The productivist mantra of the ‘90’s was that people couldn’t “afford” to hold onto their old properties because of the real estate boom in the city. Implying that an old home has no business standing upright since the land value could generate so much more. So much more what, one might well ask. And have we balanced the equation? i.e. does the elimination of heritage spaces on the one hand make us a kinder, more loving, more joyous people on the other? Clearly not, if the daily news is anything to go by. So perhaps it is time to pay heed to the emotional well being of a city. In keening for lost spaces this author is in fact not mourning lime and mortar, but familiar markers, milestones and witnesses. The stuff that solace is made of. Our souls yearn for that intangible cultural heritage, that long continuum of a city’s ancient and contemporary history. We want to be a part of its warp and weft. When my parent’s sold their home, my then four year old daughter cried “You can’t do this, all my memories are here.” So yes, the value of heritage is beyond aesthetics; it also lies in the domain of memory which one could extrapolate to include family, friends, experience and love.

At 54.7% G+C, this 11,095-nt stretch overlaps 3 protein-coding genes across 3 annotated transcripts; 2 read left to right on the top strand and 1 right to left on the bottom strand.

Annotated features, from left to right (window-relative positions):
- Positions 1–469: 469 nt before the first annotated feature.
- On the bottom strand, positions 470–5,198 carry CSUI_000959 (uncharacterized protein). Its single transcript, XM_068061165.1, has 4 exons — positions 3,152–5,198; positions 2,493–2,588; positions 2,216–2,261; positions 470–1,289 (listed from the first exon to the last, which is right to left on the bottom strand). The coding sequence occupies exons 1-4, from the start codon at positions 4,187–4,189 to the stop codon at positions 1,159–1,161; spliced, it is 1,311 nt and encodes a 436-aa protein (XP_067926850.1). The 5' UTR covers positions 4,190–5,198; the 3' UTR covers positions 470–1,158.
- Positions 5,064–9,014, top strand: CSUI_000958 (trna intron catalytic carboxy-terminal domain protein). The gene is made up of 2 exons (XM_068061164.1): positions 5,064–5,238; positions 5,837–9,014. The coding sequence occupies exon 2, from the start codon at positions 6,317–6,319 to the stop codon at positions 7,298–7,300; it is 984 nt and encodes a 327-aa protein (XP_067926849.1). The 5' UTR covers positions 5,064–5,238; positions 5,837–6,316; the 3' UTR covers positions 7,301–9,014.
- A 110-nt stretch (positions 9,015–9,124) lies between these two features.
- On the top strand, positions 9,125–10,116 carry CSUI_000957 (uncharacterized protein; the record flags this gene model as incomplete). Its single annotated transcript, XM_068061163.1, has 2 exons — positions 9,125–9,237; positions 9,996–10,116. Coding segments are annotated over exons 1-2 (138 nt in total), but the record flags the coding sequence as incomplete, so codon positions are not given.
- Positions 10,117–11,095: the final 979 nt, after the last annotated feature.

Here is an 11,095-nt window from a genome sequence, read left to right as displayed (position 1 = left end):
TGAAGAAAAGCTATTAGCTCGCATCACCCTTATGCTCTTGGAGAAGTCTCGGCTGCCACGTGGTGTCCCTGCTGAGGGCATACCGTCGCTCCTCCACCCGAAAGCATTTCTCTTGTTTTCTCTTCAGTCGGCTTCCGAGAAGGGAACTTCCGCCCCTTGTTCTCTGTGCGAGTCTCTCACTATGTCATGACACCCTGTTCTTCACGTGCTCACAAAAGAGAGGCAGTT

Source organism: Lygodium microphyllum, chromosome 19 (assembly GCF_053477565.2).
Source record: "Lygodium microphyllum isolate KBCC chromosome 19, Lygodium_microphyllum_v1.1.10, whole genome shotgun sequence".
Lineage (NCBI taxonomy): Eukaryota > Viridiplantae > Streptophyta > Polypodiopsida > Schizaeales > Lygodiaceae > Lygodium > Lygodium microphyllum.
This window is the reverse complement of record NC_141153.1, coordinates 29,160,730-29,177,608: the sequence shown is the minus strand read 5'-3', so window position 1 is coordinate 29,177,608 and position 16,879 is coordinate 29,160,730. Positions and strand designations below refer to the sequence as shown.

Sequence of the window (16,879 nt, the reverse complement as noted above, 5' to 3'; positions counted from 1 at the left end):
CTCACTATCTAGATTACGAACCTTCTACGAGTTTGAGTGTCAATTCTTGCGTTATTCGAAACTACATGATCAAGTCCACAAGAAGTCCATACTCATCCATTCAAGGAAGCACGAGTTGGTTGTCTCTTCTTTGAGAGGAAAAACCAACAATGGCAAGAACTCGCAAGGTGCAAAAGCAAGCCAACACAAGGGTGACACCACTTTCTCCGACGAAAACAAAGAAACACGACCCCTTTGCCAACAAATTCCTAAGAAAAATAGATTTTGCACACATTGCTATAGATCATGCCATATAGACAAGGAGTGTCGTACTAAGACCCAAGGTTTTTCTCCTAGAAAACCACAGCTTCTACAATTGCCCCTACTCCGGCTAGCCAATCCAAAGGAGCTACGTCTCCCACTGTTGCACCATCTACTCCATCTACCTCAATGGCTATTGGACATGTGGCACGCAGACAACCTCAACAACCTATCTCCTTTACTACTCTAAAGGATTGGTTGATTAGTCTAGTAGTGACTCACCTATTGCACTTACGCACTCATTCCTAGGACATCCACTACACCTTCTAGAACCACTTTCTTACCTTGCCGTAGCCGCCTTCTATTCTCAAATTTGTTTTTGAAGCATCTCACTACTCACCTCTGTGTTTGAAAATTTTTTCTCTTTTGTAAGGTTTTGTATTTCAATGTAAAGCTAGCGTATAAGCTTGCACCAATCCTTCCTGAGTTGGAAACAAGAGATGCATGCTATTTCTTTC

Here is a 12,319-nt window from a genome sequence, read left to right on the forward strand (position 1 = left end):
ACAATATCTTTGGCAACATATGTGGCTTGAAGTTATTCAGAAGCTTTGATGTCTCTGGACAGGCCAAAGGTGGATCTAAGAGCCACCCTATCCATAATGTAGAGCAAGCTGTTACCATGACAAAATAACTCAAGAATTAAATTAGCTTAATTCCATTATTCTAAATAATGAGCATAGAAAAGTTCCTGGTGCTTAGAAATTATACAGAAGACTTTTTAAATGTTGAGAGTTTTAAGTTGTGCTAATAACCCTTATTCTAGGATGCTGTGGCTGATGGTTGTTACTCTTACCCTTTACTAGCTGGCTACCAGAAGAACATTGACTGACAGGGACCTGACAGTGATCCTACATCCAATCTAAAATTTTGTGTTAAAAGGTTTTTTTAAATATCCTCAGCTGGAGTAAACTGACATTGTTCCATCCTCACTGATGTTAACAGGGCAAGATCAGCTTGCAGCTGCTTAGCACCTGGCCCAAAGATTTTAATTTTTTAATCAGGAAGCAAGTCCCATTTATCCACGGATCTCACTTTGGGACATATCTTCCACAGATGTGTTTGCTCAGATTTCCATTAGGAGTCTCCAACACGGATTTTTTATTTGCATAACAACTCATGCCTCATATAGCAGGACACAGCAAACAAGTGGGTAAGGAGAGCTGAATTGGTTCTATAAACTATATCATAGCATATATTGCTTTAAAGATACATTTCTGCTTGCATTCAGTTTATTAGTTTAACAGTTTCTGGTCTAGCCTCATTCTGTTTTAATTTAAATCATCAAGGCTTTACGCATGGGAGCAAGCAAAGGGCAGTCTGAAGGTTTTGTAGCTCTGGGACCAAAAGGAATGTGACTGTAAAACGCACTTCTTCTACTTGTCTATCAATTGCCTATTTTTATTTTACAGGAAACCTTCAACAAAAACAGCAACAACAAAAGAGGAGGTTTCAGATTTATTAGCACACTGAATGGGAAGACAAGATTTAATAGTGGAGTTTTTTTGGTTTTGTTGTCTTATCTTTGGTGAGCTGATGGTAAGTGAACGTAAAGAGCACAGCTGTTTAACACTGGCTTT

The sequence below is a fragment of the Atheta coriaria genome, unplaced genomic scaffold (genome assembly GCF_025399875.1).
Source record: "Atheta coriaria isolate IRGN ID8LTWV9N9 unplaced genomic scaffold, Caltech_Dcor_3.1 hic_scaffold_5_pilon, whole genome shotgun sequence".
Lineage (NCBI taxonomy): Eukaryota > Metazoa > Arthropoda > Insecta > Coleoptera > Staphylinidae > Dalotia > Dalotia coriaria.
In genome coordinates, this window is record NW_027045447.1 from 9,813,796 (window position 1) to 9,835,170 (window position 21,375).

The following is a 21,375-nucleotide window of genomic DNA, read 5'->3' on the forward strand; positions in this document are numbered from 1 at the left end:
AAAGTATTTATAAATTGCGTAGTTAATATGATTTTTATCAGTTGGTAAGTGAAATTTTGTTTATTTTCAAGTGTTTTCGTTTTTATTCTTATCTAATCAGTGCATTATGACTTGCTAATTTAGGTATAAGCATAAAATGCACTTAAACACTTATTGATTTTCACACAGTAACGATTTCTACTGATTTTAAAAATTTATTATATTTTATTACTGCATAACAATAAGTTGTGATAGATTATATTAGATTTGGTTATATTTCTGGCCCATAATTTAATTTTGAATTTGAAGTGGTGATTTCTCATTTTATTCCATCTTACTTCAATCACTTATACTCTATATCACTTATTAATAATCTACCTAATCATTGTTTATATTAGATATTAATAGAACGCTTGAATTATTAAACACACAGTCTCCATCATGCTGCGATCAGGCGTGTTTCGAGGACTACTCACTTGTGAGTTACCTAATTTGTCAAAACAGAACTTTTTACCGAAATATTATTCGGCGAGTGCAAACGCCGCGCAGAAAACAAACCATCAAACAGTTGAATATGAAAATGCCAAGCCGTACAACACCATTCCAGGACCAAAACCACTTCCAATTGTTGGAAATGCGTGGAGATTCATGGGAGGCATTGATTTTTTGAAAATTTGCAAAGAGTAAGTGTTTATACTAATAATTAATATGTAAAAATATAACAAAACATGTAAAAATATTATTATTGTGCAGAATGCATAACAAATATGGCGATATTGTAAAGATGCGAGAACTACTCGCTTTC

After all Premier Bookshop on Church Street was not about monkey tops or Italian tiles. Yet it represented a common Bangalore heritage of intellectual enquiry, of relationships, of timelessness. In the post-globalization pursuit of homogeneity, Premier Bookshop was the gentle rebel. A small store, a learned bookseller, Proust rubbing shoulders with Ramanujam. By just being there and doing its thing, Premier Bookshop enriched and gladdened Bangalore. Travelers to the city, via Lonely Planet or the grapevine, knew Premier Bookshop the way they knew Koshy’s, MTR or Avenue Road. It was unique and irreplaceable. Maybe the key to heritage lies in that irreplaceable quality. When the value of a space lies in its being and not in its return on investment.
Finally, perhaps we should question our fundamental assumption that any decision taken to further personal wealth is necessarily a good one. I challenge this rationale. And challenge the idea of the inevitability of greed and the indisputability of gain. Surely that is not our raison d’etre on this earth. Let us instead re-investigate the twin notions of cultural capital and the inspirational power of people and communities. We need to shore up our cultural resources as well for us to feel in anyway complete. Therefore the long term impact of prioritizing one public space over another (road over relic, gated community over family home) and eradicating anything that will connect us to memory, while appearing to be practical and pro-development, may hurt us in very subtle ways. Maybe the disappearance of physical manifestations of grace will mark the end of civility for Bangalore.
So do we feel that the loss of heritage is worth getting into a lather about? Antoine de Saint Exupery, the author of The Little Prince, once wrote “A civilization is a heritage of beliefs, customs, and knowledge slowly accumulated in the course of centuries, elements difficult at times to justify by logic, but justifying themselves as paths when they lead somewhere, since they open up for man his inner distance.”
I seek that inner distance and feel sure, dear Reader, that you do too.
- Kirtana Kumar in the Sunday Herald 2009